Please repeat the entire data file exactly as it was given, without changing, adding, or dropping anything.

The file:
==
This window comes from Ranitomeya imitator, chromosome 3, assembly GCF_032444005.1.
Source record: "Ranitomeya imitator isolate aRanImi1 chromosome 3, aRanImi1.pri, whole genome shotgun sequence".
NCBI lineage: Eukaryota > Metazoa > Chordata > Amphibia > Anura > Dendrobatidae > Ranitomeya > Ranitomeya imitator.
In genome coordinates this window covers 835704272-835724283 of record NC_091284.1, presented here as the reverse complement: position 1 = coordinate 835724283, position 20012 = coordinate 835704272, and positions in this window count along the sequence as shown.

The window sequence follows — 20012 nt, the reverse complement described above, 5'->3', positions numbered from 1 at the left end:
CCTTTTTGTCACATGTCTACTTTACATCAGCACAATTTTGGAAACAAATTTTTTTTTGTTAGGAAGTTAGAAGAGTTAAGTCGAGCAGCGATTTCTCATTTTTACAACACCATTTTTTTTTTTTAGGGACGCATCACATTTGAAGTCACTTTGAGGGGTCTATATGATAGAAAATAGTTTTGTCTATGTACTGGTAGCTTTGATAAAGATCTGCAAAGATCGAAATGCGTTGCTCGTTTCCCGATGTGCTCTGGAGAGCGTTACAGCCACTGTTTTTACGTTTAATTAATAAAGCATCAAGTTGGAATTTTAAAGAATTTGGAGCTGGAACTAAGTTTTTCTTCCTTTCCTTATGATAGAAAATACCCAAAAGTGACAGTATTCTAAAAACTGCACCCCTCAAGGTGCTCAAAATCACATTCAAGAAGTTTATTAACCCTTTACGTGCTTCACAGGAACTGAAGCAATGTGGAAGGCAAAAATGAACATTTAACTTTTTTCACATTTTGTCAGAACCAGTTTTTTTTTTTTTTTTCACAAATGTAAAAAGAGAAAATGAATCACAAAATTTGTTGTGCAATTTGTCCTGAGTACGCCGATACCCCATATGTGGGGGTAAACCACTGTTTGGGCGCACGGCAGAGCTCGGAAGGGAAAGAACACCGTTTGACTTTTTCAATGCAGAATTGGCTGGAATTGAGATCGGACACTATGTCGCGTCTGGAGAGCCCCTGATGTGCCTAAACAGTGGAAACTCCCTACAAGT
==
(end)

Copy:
This window comes from Ranitomeya imitator, chromosome 3, assembly GCF_032444005.1.
Source record: "Ranitomeya imitator isolate aRanImi1 chromosome 3, aRanImi1.pri, whole genome shotgun sequence".
NCBI lineage: Eukaryota > Metazoa > Chordata > Amphibia > Anura > Dendrobatidae > Ranitomeya > Ranitomeya imitator.
In genome coordinates this window covers 835704272-835724283 of record NC_091284.1, presented here as the reverse complement: position 1 = coordinate 835724283, position 20012 = coordinate 835704272, and positions in this window count along the sequence as shown.

The window sequence follows — 20012 nt, the reverse complement described above, 5'->3', positions numbered from 1 at the left end:
CCTTTTTGTCACATGTCTACTTTACATCAGCACAATTTTGGAAACAAATTTTTTTTTGTTAGGAAGTTAGAAGAGTTAAGTCGAGCAGCGATTTCTCATTTTTACAACACCATTTTTTTTTTTTAGGGACGCATCACATTTGAAGTCACTTTGAGGGGTCTATATGATAGAAAATAGTTTTGTCTATGTACTGGTAGCTTTGATAAAGATCTGCAAAGATCGAAATGCGTTGCTCGTTTCCCGATGTGCTCTGGAGAGCGTTACAGCCACTGTTTTTACGTTTAATTAATAAAGCATCAAGTTGGAATTTTAAAGAATTTGGAGCTGGAACTAAGTTTTTCTTCCTTTCCTTATGATAGAAAATACCCAAAAGTGACAGTATTCTAAAAACTGCACCCCTCAAGGTGCTCAAAATCACATTCAAGAAGTTTATTAACCCTTTACGTGCTTCACAGGAACTGAAGCAATGTGGAAGGCAAAAATGAACATTTAACTTTTTTCACATTTTGTCAGAACCAGTTTTTTTTTTTTTTTTCACAAATGTAAAAAGAGAAAATGAATCACAAAATTTGTTGTGCAATTTGTCCTGAGTACGCCGATACCCCATATGTGGGGGTAAACCACTGTTTGGGCGCACGGCAGAGCTCGGAAGGGAAAGAACACCGTTTGACTTTTTCAATGCAGAATTGGCTGGAATTGAGATCGGACACTATGTCGCGTCTGGAGAGCCCCTGATGTGCCTAAACAGTGGAAACTCCCTACAAGT